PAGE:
Interview with “Lily"
Interview with “Lily,” Garment Worker in Bangladesh
Conducted by Fatimah Akhtar and Zareef Karim in Fall, 2017
0:00 - 0:15 Interviewer: You'll have to state your name again
Interviewee: My name is Lily
I: How many members are there in your family?
L: There are four
I: Who are these four?
L: My daughter, my son, my husband and me.
I: How far have you pursued education?
L: Oh, I studied until class 3
0:16 - 0:30 I: Are you from Dhaka?
L: Yes, I've been in Dhaka since I was young
I: Oh, where do you live?
L: I live at...you've heard of Mohakhali Bokkhopoti staff quarters? I rent a place there
I: What does your husband do?
0:31 - 0:45 L: My husband is in the field of construction
I: What is your salary?
L: My salary...do I tell you my basic one?
L: It's 4,284BDT ($51) per month
0:46 - 1:01 I: Is this salary enough?
L: Not at all, it gets really hard to live on this. My daughter's studying science, and my son is in the third grade. That's a lot of expenses. We need to pool together as much as possible.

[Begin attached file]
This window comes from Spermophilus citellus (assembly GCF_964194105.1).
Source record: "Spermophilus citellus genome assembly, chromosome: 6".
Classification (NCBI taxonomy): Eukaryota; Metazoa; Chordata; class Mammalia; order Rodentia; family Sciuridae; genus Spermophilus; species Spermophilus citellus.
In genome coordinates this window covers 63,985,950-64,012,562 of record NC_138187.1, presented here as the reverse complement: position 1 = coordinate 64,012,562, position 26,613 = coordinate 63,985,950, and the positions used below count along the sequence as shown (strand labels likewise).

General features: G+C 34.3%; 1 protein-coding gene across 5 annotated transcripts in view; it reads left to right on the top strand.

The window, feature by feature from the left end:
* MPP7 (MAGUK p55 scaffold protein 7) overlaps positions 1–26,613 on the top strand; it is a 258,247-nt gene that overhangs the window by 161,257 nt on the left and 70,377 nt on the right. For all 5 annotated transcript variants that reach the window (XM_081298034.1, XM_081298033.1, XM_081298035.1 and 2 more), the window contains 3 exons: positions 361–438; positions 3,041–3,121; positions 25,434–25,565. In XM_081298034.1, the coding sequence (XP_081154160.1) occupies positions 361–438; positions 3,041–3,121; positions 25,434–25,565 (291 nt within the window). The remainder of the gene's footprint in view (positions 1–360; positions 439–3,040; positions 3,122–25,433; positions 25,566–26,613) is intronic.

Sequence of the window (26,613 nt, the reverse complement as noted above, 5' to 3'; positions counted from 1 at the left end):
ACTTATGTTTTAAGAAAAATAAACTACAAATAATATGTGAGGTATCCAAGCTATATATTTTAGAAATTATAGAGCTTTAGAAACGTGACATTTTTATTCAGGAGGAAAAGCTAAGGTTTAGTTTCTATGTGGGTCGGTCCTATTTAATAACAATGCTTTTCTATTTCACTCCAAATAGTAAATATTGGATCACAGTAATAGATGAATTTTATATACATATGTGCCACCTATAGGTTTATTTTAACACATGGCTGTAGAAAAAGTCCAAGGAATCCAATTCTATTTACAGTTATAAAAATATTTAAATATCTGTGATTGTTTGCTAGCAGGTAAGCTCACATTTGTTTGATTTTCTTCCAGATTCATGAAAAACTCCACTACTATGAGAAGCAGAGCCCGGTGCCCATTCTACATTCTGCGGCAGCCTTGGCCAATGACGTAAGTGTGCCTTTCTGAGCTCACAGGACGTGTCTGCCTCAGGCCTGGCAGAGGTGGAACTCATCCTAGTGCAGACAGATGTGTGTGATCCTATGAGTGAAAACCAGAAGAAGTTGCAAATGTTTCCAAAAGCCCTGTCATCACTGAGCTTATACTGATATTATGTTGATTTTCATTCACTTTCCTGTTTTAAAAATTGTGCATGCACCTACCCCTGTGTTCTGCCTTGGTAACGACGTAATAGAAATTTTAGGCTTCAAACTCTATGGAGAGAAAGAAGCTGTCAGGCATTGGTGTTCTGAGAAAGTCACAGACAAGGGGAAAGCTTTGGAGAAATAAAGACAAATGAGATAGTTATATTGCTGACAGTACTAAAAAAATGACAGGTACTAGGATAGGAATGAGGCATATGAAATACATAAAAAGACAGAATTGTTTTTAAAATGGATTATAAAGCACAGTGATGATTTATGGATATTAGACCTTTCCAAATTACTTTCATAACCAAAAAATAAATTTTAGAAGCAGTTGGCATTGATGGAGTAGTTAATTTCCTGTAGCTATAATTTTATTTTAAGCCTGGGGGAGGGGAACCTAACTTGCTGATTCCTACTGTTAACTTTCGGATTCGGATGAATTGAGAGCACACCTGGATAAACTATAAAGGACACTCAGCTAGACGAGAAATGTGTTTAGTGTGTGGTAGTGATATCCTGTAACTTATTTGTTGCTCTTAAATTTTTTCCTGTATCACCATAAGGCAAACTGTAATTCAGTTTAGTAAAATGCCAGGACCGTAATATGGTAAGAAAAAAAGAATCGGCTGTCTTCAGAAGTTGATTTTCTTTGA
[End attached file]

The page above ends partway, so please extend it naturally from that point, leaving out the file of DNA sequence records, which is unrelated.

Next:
1:02 - 1:16 L: We pool together as much as possible. But now see, if we get 10,000BDT ($120) that would have been perfect, that would have been really nice. We do get facilities here (AWAJ). To top it all of its worse when we get sick
1:17 - 1:31 L: Like if we get sick, it so happens that I might not be able to come to work or go anywhere, so I'll go see a doctor outside. But Miss Nazma has given us these facilities where we see a doctor every Monday
1:32 - 1:46 I: And where is your factory?
L: its Taniz Garments in Tejgaon
I: How come you go there?
L: Well you see the amount my husband makes is not enough to sustain a family of four
1:47 - 2:01 L: There's so many expenses, house rent itself is 4,000BDT ($48), there's also my kids, there tuitions take up over 5,000BDT($60). So even if my husband makes 15,000BDT it's not enough. If we carried on like this we'd have to ask people for money, we'd have too much debt. People would look at us badly
2:02 - 2:16 L: It's because these scarcities, and these needs, and the poverty we live in is why I took up the job there 5 years ago.
I: How do you travel? Public transit?
2:17 - 2:31 L: No, takes up 35 minutes but the roads are too narrow, so I got on foot.
I: On foot? Do you travel alone or in groups?
L: Most of the girls don't live in the area, so they other transports to the factory.
2:32 - 2:46 L: Whichever they find most convenient, but also a lot of these women are living in slums. But we live away because we get electricity and
water, it's hard to sustain that lifestyle, but you get the security. So we live there.
2:47 - 3:01 I: What takes up most of your salaries?
L: The rent and the school take up most of our salaries